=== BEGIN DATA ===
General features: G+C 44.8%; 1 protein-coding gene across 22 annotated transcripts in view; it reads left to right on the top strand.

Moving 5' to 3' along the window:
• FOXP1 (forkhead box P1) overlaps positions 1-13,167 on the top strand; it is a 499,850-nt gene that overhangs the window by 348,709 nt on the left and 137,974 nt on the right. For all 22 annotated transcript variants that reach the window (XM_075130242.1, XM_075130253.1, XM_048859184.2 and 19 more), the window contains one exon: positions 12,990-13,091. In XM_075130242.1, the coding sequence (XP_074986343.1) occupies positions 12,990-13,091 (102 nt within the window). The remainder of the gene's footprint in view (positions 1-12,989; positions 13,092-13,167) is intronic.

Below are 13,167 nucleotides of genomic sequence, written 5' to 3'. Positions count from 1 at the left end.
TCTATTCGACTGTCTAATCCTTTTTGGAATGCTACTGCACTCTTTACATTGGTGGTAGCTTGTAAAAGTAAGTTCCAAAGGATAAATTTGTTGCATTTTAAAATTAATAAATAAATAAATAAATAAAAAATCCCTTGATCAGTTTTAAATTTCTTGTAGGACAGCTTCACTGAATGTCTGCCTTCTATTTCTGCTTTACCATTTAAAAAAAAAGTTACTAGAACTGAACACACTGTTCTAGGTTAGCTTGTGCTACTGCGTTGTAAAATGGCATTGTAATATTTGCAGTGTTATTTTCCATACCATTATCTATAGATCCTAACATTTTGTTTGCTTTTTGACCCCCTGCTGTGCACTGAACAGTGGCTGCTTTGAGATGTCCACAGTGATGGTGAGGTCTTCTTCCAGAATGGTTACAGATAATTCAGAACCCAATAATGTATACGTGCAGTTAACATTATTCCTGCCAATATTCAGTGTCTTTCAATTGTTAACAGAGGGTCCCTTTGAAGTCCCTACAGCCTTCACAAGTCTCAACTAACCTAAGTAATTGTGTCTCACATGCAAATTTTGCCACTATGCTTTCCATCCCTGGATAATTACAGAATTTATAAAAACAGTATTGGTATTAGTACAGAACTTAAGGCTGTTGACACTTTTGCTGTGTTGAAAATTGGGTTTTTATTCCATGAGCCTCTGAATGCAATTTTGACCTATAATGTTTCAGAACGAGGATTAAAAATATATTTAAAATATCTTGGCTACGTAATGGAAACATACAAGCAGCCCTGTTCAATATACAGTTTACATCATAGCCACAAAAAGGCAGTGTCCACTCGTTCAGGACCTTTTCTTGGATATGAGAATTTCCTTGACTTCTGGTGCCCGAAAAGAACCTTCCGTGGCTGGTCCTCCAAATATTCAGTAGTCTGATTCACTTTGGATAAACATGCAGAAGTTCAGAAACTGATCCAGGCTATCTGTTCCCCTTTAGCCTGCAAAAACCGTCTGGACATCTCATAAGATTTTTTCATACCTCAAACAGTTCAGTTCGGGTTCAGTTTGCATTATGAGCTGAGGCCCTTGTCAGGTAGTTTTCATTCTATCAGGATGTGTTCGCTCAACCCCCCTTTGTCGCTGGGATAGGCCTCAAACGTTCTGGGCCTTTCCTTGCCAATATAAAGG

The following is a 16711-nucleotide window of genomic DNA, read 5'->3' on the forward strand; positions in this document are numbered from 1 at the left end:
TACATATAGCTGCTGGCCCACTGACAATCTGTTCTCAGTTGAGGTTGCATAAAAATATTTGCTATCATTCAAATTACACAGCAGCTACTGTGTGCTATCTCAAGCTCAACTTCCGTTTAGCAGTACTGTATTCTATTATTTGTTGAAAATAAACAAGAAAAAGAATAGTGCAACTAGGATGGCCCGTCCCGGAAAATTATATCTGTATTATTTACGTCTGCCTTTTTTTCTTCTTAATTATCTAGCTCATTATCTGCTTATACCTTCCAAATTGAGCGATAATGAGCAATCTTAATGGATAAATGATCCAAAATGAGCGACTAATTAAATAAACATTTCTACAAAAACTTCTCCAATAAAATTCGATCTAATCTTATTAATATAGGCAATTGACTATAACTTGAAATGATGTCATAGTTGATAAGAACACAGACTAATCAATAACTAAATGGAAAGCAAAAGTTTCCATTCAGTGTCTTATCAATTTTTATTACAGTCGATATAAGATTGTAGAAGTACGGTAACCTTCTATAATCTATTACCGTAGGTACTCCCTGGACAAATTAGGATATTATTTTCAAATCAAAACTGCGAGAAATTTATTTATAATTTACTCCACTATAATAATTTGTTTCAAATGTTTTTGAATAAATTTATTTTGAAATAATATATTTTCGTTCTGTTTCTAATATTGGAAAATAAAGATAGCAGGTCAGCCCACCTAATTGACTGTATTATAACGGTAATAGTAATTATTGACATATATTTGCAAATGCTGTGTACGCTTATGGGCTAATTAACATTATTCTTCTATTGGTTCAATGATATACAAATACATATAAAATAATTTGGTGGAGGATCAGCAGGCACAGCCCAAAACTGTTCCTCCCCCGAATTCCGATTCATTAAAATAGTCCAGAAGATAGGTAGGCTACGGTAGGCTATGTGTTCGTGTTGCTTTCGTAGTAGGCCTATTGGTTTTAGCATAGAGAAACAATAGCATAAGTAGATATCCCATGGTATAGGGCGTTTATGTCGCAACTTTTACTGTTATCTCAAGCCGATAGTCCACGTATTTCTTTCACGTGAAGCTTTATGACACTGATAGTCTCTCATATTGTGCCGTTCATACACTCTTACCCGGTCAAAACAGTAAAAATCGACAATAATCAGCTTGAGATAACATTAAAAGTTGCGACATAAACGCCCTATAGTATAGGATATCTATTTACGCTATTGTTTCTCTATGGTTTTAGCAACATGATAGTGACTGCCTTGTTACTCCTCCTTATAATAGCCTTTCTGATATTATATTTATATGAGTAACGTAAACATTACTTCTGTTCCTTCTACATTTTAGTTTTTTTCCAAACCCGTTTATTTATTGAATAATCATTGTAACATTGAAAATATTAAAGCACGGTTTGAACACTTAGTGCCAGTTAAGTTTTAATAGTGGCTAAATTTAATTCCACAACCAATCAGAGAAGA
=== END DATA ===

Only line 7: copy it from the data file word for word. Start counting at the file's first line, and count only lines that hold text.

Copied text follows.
TACATATAGCTGCTGGCCCACTGACAATCTGTTCTCAGTTGAGGTTGCATAAAAATATTTGCTATCATTCAAATTACACAGCAGCTACTGTGTGCTATCTCAAGCTCAACTTCCGTTTAGCAGTACTGTATTCTATTATTTGTTGAAAATAAACAAGAAAAAGAATAGTGCAACTAGGATGGCCCGTCCCGGAAAATTATATCTGTATTATTTACGTCTGCCTTTTTTTCTTCTTAATTATCTAGCTCATTATCTGCTTATACCTTCCAAATTGAGCGATAATGAGCAATCTTAATGGATAAATGATCCAAAATGAGCGACTAATTAAATAAACATTTCTACAAAAACTTCTCCAATAAAATTCGATCTAATCTTATTAATATAGGCAATTGACTATAACTTGAAATGATGTCATAGTTGATAAGAACACAGACTAATCAATAACTAAATGGAAAGCAAAAGTTTCCATTCAGTGTCTTATCAATTTTTATTACAGTCGATATAAGATTGTAGAAGTACGGTAACCTTCTATAATCTATTACCGTAGGTACTCCCTGGACAAATTAGGATATTATTTTCAAATCAAAACTGCGAGAAATTTATTTATAATTTACTCCACTATAATAATTTGTTTCAAATGTTTTTGAATAAATTTATTTTGAAATAATATATTTTCGTTCTGTTTCTAATATTGGAAAATAAAGATAGCAGGTCAGCCCACCTAATTGACTGTATTATAACGGTAATAGTAATTATTGACATATATTTGCAAATGCTGTGTACGCTTATGGGCTAATTAACATTATTCTTCTATTGGTTCAATGATATACAAATACATATAAAATAATTTGGTGGAGGATCAGCAGGCACAGCCCAAAACTGTTCCTCCCCCGAATTCCGATTCATTAAAATAGTCCAGAAGATAGGTAGGCTACGGTAGGCTATGTGTTCGTGTTGCTTTCGTAGTAGGCCTATTGGTTTTAGCATAGAGAAACAATAGCATAAGTAGATATCCCATGGTATAGGGCGTTTATGTCGCAACTTTTACTGTTATCTCAAGCCGATAGTCCACGTATTTCTTTCACGTGAAGCTTTATGACACTGATAGTCTCTCATATTGTGCCGTTCATACACTCTTACCCGGTCAAAACAGTAAAAATCGACAATAATCAGCTTGAGATAACATTAAAAGTTGCGACATAAACGCCCTATAGTATAGGATATCTATTTACGCTATTGTTTCTCTATGGTTTTAGCAACATGATAGTGACTGCCTTGTTACTCCTCCTTATAATAGCCTTTCTGATATTATATTTATATGAGTAACGTAAACATTACTTCTGTTCCTTCTACATTTTAGTTTTTTTCCAAACCCGTTTATTTATTGAATAATCATTGTAACATTGAAAATATTAAAGCACGGTTTGAACACTTAGTGCCAGTTAAGTTTTAATAGTGGCTAAATTTAATTCCACAACCAATCAGAGAAGA